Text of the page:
Though research has come out linking declining teen birth rate to policy changes, Kearney says she and her research partner haven't found any recent ones that would explain the significant decades-long decline. "When we see these announcements that the teen birth rate is down, advocates like to attribute it to their policy" — like abstinence education or comprehensive sex ed in schools, for instance, she notes. But the only policy that matters for the teen birth rate, Kearney has found, is Medicaid benefits. "More and more girls can get family planning free through Medicaid even if they don't qualify for Medicaid insurance," she pointed out. And that reduces unplanned teen pregnancies, even though the effect is small.

    Graphics by John Gara.

    Kearney finds connections between Obamacare and declining teen birth rates "absurd." "That's about requiring health insurance coverage to cover contraception, which is so different from expanding Medicaid," she notes. "If you take a middle income woman paying for contraception, if she has a copay and she pays her copay and now it's free, we're going to see no change in behavior. The reason we see a change in contraception use or behavior for poor teens is because they aren't paying for it for themselves."

    Another way Kearney and her colleagues know policy isn't affecting the birth rate significantly is because the short-term steep decline and longterm slower decline aren't just U.S.-specific — the U.K. and Canada have seen similar patterns.

    A paper co-authored by Kearney that came out earlier this year connected income inequality (between the poor and middle class, not the poor or middle class and highest income Americans) to high teen birth rates, especially in states like Texas, Misssissippi, and Minnesota where this gap is persistently large. But she says this is a different phenomenon from the declining birth rate across the country. And even though the birth rate is down for all Americans but teens in particular, the U.S. still has the one of the highest rates of teen births for a developed nation, which should remain a concern.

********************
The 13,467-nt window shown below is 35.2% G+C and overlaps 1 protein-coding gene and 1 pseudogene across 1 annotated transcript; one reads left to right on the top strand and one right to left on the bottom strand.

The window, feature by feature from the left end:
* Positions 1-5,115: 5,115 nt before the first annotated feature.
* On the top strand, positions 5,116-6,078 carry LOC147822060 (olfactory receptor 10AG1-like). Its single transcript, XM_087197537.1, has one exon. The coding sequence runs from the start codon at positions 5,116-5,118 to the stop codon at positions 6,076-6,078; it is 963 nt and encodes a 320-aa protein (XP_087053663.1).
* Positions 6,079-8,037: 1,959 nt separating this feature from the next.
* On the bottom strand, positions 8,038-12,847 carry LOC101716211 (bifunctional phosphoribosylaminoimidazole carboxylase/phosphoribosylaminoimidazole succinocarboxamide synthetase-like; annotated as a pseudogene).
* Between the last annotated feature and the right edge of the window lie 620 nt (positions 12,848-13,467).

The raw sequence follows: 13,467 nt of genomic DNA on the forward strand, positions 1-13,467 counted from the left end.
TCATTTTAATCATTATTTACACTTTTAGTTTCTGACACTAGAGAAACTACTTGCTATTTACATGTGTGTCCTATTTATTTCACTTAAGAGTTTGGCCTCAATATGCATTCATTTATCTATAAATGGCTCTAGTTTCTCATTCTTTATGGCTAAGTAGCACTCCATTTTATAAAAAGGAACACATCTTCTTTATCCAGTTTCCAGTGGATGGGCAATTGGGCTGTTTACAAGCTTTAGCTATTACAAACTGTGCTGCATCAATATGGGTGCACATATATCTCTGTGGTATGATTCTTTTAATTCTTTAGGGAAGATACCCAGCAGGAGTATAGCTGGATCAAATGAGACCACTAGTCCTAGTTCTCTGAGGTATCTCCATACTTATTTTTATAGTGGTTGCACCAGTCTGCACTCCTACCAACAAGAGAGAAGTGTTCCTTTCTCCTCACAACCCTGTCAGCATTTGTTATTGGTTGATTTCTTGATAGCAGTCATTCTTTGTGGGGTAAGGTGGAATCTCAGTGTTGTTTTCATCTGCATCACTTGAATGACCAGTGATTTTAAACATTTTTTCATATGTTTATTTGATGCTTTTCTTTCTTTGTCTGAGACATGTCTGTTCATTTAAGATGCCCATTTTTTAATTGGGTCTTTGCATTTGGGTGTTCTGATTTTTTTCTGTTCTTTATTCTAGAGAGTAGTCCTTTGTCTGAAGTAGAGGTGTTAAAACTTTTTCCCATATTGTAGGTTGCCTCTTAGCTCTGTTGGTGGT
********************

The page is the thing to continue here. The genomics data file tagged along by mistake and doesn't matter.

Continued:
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    Women can make a man's exercise routine feel easier, for instance — but they can also cause them to show up late to the bus stop and do more dumb things on skateboards.

    In the presence of ladies, men find running easier.

    In the presence of ladies, men find running easier.

    Running feels easier for men when women watch, according to a recent study. Ten men were asked to rate the difficulty of 20-minute runs when a man watched the last half, when a woman watched the last half, and when no one watched. The results: when the runners knew a woman was watching, they ranked perceived effort as lower than when no one was watching; when the runners knew a man was watching, they reported perceived effort has higher than when no one was watching. (The effect of canine observers was not measured.)

    Source: img2.timeinc.net

    With women around, men take more risks.